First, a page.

1 july 2011

The French Paradox:20 Years Later

The recognition by scientists and the public of potential health effects of moderate drinking increased approximately two decades ago from reports of the so-called `French Paradox': high levels of risk factors among the French but very low rates of coronary heart disease (CHD). Literally thousands of publications since then have confirmed that moderate drinking, especially of wine, is associated with a lower risk of many of the diseases of ageing. Further, a large number of mechanisms have been identified, including effects of drinking on blood lipids, endothelial function, coagulation, inflammation, glucose metabolism, and gene expression. When a national television program in the US in 1991 informed the public that moderate wine consumption may lower the risk of CHD, it was the first time that a reliable major news source had even suggested that there may be beneficial, rather than just harmful, effects of a beverage containing alcohol. This information immediately led a number of `scientists' and `experts' to attempt to explain the reported lower rates of CHD among the French by factors other than wine intake: the French do not know how to diagnose CHD; heart disease rates in France are no lower than in many other parts of the world (usually citing developing countries); the French do not consume a high-fat diet; even if there is less CHD, many more people die of alcohol abuse and we cannot encourage drinking. These criticisms have not stood the test of time. It is clear from an immense, and amazingly consistent, amount of research that moderate drinkers, especially of wine, have considerably lower rates of many diseases and live longer. For most middle-aged and older adults, unless there are contraindications to alcohol, moderate drinking can be considered as one component of a `healthy lifestyle'.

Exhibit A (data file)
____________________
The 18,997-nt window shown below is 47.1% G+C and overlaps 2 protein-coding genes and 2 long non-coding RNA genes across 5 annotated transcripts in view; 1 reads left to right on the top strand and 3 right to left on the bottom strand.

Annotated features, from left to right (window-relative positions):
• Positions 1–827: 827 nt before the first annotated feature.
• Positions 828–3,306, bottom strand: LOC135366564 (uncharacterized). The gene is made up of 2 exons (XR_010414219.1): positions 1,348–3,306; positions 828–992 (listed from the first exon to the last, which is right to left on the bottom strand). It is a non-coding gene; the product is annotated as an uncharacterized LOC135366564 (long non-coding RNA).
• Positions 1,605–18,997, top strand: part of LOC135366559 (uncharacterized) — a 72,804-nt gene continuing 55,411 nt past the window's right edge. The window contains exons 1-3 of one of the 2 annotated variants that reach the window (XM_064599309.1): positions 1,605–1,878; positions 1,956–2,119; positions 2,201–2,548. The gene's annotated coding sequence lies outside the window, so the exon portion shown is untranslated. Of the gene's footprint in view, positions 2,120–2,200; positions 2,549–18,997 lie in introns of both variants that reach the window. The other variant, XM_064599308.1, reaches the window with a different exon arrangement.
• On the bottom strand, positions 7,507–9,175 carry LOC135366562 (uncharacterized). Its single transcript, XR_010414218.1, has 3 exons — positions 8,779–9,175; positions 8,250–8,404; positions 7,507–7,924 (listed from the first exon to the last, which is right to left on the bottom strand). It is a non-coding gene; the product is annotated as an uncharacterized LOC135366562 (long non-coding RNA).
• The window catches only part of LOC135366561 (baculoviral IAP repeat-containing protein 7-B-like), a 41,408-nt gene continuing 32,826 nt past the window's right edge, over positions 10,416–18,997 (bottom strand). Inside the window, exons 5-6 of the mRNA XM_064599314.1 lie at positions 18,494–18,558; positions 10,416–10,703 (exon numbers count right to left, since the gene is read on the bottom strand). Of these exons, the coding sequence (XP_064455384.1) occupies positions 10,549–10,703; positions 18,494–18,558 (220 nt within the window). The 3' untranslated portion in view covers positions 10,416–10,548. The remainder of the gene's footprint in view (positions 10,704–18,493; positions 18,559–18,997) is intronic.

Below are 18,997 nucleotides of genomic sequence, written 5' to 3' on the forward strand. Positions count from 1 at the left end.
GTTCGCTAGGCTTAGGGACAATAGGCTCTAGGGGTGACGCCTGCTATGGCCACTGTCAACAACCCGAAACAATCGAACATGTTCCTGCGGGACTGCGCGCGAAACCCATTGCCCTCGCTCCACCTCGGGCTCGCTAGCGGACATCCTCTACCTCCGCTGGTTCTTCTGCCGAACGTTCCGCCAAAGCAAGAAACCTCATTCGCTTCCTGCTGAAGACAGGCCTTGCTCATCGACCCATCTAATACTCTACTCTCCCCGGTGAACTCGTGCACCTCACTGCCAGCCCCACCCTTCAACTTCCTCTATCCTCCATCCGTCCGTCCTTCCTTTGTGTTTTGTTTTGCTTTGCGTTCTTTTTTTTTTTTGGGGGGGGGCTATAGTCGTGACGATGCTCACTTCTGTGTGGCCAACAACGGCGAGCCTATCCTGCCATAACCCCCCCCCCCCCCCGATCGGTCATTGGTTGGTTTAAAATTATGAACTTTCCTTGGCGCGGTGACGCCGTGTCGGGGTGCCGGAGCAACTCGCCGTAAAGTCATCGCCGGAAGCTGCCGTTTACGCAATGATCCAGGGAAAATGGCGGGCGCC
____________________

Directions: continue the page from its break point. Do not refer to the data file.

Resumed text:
Additional Info

  • Authors

    Ellison R.C.
  • Issue

    Journal of Wine Research / pages 105-108 / volume 22
  • Published Date

    1 july 2011